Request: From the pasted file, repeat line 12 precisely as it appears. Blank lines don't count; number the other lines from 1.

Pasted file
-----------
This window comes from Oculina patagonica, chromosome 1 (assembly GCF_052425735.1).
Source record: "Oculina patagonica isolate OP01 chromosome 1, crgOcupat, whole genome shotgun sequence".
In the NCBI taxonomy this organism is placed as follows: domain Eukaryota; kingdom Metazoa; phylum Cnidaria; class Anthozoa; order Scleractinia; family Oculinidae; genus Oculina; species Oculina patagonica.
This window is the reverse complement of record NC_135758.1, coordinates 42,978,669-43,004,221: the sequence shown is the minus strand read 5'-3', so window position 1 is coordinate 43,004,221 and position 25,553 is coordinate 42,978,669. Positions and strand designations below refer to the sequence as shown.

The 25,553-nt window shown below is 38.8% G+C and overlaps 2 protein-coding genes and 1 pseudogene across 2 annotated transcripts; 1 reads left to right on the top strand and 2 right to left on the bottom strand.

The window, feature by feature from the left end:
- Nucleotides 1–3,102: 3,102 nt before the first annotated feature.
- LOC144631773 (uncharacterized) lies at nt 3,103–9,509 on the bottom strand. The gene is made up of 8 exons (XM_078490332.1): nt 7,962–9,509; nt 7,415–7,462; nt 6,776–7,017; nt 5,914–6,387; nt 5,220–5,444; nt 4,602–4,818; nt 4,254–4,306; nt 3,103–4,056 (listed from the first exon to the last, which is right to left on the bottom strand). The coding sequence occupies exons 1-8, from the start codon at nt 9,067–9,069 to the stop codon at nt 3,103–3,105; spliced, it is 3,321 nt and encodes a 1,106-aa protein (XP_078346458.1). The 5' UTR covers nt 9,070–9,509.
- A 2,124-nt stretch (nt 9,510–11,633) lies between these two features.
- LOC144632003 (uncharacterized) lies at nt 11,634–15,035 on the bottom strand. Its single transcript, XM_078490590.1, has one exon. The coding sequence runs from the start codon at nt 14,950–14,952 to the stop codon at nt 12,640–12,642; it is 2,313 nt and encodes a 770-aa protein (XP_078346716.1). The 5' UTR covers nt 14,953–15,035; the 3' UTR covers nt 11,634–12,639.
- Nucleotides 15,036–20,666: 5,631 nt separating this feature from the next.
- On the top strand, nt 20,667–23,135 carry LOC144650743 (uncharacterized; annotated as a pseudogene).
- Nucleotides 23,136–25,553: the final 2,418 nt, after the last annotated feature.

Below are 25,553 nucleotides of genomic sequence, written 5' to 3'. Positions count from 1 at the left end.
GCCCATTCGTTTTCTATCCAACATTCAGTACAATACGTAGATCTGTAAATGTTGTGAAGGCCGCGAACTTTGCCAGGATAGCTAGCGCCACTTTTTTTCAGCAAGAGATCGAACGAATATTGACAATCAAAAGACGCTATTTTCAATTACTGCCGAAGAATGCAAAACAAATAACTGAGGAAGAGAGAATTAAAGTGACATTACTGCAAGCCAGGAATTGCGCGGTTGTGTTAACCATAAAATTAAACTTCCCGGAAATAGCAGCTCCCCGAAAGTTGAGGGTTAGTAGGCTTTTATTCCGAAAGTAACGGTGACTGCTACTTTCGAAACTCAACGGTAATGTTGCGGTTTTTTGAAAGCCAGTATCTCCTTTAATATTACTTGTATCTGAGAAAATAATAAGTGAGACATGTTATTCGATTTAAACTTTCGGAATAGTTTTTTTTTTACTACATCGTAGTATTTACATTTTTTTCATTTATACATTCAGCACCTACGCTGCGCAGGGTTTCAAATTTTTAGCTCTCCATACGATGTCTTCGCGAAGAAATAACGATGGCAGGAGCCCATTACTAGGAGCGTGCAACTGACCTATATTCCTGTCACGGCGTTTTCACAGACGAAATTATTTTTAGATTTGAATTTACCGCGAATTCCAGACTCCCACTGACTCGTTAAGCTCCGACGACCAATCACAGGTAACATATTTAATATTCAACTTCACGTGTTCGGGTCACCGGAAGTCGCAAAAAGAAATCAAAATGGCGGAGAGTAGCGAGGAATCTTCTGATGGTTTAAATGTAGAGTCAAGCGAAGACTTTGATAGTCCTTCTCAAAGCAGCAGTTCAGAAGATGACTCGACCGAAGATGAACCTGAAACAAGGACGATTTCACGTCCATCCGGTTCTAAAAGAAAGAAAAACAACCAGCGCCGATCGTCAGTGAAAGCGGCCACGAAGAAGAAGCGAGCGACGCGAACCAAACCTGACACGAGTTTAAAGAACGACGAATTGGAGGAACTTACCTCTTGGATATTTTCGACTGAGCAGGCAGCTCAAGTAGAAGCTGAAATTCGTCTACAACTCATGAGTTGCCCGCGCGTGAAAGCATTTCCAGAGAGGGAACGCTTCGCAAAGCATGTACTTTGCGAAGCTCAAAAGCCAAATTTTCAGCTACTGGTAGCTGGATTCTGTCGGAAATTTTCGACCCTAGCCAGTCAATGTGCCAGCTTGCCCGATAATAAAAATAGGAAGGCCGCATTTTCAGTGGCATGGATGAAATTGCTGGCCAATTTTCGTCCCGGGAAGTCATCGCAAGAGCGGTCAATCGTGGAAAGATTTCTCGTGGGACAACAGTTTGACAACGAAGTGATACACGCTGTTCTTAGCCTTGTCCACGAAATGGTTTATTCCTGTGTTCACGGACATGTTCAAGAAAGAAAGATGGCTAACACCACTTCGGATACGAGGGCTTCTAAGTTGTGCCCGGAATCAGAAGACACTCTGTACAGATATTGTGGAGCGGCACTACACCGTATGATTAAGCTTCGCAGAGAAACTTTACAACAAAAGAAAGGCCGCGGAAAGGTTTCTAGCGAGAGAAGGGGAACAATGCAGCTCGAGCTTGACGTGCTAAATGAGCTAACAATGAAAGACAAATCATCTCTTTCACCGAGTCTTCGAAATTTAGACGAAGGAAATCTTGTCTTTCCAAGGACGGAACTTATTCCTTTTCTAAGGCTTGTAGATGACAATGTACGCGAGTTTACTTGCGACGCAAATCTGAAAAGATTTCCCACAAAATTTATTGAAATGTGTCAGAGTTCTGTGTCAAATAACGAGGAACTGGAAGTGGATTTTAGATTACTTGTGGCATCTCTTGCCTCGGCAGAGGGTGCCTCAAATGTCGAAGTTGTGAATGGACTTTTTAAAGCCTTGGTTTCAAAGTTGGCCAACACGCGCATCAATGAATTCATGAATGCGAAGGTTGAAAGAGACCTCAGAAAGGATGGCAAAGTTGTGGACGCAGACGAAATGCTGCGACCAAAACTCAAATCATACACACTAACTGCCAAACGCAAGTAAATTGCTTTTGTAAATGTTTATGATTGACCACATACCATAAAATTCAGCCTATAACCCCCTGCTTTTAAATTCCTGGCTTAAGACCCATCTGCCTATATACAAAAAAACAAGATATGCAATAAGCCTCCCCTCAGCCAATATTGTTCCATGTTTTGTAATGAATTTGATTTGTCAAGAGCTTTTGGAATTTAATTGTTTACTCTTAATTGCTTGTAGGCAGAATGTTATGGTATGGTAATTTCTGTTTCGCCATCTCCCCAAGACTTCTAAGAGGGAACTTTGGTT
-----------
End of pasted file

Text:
- On the top strand, nt 20,667–23,135 carry LOC144650743 (uncharacterized; annotated as a pseudogene).